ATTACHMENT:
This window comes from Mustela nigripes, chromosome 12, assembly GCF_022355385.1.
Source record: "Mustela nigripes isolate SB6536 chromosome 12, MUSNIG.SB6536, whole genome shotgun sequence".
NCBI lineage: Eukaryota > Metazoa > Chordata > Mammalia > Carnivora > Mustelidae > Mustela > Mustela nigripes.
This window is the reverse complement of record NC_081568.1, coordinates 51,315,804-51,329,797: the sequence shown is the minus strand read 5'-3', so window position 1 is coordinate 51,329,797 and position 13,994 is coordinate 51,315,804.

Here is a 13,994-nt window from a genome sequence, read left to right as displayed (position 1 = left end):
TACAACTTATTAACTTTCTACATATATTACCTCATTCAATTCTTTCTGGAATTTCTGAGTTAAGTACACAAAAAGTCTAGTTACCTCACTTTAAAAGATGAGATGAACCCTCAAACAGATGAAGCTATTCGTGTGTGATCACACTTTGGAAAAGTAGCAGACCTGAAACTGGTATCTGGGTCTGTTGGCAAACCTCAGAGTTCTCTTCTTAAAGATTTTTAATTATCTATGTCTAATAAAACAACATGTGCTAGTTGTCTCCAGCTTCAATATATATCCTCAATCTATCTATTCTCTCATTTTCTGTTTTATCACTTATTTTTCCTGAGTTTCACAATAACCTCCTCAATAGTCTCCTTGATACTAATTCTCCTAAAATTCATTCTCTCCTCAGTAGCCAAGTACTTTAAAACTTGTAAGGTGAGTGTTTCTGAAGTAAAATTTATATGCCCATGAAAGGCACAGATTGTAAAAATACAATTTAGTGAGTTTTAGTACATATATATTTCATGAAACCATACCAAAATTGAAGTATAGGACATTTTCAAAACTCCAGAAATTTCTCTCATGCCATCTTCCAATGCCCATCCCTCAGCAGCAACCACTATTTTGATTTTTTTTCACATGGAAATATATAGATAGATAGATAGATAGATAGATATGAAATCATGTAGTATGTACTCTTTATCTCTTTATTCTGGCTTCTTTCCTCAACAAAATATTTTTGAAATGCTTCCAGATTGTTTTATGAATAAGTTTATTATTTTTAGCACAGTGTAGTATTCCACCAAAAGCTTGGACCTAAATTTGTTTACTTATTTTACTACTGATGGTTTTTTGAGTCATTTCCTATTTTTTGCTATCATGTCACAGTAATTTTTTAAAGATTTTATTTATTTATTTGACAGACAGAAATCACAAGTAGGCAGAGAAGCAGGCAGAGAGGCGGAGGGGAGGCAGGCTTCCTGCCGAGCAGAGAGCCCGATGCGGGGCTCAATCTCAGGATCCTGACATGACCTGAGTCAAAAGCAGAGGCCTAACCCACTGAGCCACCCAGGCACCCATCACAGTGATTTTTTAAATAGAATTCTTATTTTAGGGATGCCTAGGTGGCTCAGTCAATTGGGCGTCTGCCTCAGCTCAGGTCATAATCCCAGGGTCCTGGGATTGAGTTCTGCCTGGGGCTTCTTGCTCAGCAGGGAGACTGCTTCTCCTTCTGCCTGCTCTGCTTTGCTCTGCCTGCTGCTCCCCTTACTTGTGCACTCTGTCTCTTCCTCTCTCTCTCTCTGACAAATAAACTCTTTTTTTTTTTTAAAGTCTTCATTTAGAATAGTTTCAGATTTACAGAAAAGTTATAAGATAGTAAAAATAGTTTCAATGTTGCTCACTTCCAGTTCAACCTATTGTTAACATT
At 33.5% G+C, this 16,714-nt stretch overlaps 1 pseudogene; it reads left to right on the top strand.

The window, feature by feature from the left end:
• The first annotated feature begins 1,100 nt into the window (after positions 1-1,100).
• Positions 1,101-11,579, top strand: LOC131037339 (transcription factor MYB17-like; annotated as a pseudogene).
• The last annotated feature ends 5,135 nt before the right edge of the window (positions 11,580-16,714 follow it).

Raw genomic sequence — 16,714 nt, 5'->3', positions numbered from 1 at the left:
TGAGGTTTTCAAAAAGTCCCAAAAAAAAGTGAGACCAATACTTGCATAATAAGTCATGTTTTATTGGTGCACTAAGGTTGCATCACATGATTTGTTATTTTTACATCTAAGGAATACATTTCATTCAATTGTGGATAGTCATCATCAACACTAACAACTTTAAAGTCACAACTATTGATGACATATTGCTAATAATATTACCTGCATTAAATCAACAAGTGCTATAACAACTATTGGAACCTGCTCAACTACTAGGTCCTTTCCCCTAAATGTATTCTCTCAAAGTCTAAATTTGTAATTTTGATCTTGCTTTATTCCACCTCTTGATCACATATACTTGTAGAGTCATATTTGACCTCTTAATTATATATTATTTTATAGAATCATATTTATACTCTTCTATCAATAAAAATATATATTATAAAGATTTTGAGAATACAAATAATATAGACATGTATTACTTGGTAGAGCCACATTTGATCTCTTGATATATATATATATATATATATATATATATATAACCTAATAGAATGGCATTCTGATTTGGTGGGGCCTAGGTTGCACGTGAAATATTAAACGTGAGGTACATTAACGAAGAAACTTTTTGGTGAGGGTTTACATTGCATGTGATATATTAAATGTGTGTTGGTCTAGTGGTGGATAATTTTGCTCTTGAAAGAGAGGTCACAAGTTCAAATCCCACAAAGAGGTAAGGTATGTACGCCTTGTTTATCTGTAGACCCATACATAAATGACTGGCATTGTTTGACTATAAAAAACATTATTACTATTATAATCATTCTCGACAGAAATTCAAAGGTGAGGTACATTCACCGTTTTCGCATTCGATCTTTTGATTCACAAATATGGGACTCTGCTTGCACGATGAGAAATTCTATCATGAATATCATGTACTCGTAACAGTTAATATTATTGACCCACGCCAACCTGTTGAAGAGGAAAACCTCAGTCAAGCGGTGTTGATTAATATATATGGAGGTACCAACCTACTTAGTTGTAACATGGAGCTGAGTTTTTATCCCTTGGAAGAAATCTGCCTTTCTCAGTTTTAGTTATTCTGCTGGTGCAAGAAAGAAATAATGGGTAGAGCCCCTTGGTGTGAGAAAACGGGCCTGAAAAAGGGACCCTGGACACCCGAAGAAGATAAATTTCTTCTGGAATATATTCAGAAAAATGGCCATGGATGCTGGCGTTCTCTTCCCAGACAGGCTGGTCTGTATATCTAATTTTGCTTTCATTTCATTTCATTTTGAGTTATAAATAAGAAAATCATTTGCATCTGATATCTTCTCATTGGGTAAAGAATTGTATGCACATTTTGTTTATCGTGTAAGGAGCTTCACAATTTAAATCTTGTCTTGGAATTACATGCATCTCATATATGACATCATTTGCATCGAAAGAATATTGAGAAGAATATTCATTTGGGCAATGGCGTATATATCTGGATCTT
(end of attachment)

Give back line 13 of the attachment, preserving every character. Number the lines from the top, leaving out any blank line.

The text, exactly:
TGAGGTTTTCAAAAAGTCCCAAAAAAAAGTGAGACCAATACTTGCATAATAAGTCATGTTTTATTGGTGCACTAAGGTTGCATCACATGATTTGTTATTTTTACATCTAAGGAATACATTTCATTCAATTGTGGATAGTCATCATCAACACTAACAACTTTAAAGTCACAACTATTGATGACATATTGCTAATAATATTACCTGCATTAAATCAACAAGTGCTATAACAACTATTGGAACCTGCTCAACTACTAGGTCCTTTCCCCTAAATGTATTCTCTCAAAGTCTAAATTTGTAATTTTGATCTTGCTTTATTCCACCTCTTGATCACATATACTTGTAGAGTCATATTTGACCTCTTAATTATATATTATTTTATAGAATCATATTTATACTCTTCTATCAATAAAAATATATATTATAAAGATTTTGAGAATACAAATAATATAGACATGTATTACTTGGTAGAGCCACATTTGATCTCTTGATATATATATATATATATATATATATATATATAACCTAATAGAATGGCATTCTGATTTGGTGGGGCCTAGGTTGCACGTGAAATATTAAACGTGAGGTACATTAACGAAGAAACTTTTTGGTGAGGGTTTACATTGCATGTGATATATTAAATGTGTGTTGGTCTAGTGGTGGATAATTTTGCTCTTGAAAGAGAGGTCACAAGTTCAAATCCCACAAAGAGGTAAGGTATGTACGCCTTGTTTATCTGTAGACCCATACATAAATGACTGGCATTGTTTGACTATAAAAAACATTATTACTATTATAATCATTCTCGACAGAAATTCAAAGGTGAGGTACATTCACCGTTTTCGCATTCGATCTTTTGATTCACAAATATGGGACTCTGCTTGCACGATGAGAAATTCTATCATGAATATCATGTACTCGTAACAGTTAATATTATTGACCCACGCCAACCTGTTGAAGAGGAAAACCTCAGTCAAGCGGTGTTGATTAATATATATGGAGGTACCAACCTACTTAGTTGTAACATGGAGCTGAGTTTTTATCCCTTGGAAGAAATCTGCCTTTCTCAGTTTTAGTTATTCTGCTGGTGCAAGAAAGAAATAATGGGTAGAGCCCCTTGGTGTGAGAAAACGGGCCTGAAAAAGGGACCCTGGACACCCGAAGAAGATAAATTTCTTCTGGAATATATTCAGAAAAATGGCCATGGATGCTGGCGTTCTCTTCCCAGACAGGCTGGTCTGTATATCTAATTTTGCTTTCATTTCATTTCATTTTGAGTTATAAATAAGAAAATCATTTGCATCTGATATCTTCTCATTGGGTAAAGAATTGTATGCACATTTTGTTTATCGTGTAAGGAGCTTCACAATTTAAATCTTGTCTTGGAATTACATGCATCTCATATATGACATCATTTGCATCGAAAGAATATTGAGAAGAATATTCATTTGGGCAATGGCGTATATATCTGGATCTT